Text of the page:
Neurological manifestations of antiphospholipid syndrome

Eur J Clin Invest. 2010 Apr;40(4):350-9. doi: 10.1111/j.1365-2362.2010.02263.x. Epub 2010 Feb 19.


Background: Neurologic disorders are among the most common and important clinical manifestations associated with the antiphospholipid syndrome (APS). It is characterized by diverse neurological manifestations. These include stroke, transient ischaemic attack, Sneddon's syndrome, convulsions/epilepsy, dementia, cognitive deficits, headaches/migraine, chorea, multiple sclerosis-like, transverse myelitis, ocular symptoms and Guillain-Barré syndrome.

Material and methods: We review the latest data about neurologic disorders and APS.

Results: In patients under 45 years of age, 20% of strokes are potentially associated with APS. Our study group recently reported a correlation between primary APS and peripheral neuropathy. Only one study investigated the occurrence of peripheral neuropathy in patients diagnosed with PAPS through electrophysiological study and showed alterations in 35% of patients. The mechanism of nervous system involvement in APS is considered to be primarily thrombotic. However, other mechanisms have been described, such as antiphospholipid antibodies that bind to the neural tissue, deregulating their functions and having an immediate pathogenic effect.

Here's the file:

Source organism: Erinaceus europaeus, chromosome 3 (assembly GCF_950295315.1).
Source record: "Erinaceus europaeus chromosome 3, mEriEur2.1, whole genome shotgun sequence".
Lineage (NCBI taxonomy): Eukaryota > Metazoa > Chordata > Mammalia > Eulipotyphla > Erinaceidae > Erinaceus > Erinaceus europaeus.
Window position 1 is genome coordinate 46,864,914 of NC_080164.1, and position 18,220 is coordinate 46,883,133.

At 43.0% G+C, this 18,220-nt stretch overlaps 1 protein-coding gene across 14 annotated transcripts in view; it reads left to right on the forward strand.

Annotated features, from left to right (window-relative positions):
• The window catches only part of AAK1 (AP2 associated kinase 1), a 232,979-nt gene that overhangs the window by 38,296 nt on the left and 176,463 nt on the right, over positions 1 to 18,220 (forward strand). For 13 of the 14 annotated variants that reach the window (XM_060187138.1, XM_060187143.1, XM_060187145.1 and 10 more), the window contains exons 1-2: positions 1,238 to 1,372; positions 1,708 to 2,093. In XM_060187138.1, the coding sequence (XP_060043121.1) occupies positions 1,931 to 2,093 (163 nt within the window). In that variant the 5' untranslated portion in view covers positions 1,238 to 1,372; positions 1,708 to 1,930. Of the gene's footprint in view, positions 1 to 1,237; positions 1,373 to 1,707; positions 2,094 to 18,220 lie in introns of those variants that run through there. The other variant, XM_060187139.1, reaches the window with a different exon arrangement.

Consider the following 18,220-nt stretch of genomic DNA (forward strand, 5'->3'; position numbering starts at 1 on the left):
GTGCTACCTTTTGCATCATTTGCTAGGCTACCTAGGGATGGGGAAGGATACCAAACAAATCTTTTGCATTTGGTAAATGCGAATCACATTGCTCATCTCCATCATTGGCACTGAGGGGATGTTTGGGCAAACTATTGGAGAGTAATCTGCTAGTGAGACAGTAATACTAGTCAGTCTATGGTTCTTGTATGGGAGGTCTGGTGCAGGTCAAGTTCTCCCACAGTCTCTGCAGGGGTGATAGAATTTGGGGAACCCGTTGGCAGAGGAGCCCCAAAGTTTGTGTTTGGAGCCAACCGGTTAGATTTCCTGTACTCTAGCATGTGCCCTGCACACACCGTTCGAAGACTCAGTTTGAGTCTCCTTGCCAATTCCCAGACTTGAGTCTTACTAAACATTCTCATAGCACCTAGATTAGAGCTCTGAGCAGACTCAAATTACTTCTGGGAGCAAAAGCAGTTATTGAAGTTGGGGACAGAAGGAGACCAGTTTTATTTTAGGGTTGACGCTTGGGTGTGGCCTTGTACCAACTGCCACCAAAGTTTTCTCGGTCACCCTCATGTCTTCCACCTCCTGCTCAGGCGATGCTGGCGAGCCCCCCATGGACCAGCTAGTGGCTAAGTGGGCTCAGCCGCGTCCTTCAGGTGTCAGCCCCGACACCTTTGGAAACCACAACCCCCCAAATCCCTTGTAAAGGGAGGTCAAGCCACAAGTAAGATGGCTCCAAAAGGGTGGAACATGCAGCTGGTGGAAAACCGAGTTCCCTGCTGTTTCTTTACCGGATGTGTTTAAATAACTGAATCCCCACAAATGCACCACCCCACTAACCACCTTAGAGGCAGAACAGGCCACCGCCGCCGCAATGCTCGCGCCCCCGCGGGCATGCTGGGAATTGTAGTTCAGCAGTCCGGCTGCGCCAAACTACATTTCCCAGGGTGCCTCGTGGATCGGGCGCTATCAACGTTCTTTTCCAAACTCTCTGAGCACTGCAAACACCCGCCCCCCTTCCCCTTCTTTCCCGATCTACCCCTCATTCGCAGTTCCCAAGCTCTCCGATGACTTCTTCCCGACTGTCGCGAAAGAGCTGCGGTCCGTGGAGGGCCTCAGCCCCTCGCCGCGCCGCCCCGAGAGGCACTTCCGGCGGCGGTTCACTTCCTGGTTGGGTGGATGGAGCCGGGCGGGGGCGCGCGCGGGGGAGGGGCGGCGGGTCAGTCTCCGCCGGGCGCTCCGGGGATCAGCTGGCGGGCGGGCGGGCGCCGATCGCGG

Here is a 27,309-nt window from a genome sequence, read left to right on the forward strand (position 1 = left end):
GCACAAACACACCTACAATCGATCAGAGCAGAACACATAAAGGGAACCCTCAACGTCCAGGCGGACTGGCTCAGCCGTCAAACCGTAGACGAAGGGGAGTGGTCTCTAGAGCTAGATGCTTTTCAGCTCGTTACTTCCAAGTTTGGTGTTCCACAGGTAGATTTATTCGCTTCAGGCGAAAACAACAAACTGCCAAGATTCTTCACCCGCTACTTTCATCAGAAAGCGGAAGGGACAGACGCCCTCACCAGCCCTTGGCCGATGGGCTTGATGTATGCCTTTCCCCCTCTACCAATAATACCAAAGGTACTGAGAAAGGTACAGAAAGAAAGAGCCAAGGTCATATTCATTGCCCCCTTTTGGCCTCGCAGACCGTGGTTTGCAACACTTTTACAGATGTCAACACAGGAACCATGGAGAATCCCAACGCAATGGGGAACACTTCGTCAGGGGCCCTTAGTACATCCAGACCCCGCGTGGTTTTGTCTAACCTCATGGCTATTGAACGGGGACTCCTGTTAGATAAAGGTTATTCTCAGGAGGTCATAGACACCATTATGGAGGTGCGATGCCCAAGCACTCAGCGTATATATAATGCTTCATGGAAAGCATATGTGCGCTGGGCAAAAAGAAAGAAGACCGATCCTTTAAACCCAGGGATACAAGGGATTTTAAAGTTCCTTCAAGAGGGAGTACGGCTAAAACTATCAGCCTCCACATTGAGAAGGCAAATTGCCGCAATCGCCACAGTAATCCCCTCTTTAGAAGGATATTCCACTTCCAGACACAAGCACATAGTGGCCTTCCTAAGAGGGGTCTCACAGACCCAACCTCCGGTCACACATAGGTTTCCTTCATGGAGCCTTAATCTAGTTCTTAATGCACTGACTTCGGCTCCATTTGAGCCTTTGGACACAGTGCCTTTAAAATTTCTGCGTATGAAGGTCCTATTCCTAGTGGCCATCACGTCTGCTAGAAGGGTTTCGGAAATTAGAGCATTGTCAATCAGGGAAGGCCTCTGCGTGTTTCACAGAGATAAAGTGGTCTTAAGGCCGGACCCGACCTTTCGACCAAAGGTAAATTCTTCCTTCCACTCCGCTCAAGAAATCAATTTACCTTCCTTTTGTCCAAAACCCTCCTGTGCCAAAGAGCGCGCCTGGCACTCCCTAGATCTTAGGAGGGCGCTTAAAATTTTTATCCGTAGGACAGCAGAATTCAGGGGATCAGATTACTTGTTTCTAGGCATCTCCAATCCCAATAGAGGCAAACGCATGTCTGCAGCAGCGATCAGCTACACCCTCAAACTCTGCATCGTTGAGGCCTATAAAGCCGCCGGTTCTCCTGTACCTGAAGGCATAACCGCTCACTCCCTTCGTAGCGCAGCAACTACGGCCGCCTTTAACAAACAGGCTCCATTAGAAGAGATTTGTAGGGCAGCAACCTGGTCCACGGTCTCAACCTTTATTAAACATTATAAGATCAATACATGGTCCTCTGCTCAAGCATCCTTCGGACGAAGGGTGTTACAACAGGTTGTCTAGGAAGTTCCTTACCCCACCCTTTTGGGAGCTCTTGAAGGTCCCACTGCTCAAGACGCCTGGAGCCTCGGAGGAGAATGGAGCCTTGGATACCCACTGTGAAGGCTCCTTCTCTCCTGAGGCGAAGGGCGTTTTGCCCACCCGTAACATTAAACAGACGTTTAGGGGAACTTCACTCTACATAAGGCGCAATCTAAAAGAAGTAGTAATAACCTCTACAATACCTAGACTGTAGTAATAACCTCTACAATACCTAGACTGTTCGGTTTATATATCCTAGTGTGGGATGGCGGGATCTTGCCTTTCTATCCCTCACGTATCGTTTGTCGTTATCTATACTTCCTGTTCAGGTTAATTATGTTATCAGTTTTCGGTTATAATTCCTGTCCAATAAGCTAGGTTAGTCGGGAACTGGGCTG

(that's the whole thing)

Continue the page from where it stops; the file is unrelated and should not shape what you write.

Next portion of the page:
Conclusions: This review summarizes the latest data regarding the clinical aspects, radiological and therapeutic of major neurologic manifestations associated with antiphospholipid antibodies.

Publication types

  • Research Support, Non-U.S. Gov't
  • Review

MeSH terms

  • Antibodies, Antiphospholipid
  • Antiphospholipid Syndrome / complications*
  • Humans
  • Nervous System Diseases / drug therapy
  • Nervous System Diseases / etiology*


  • Antibodies, Antiphospholipid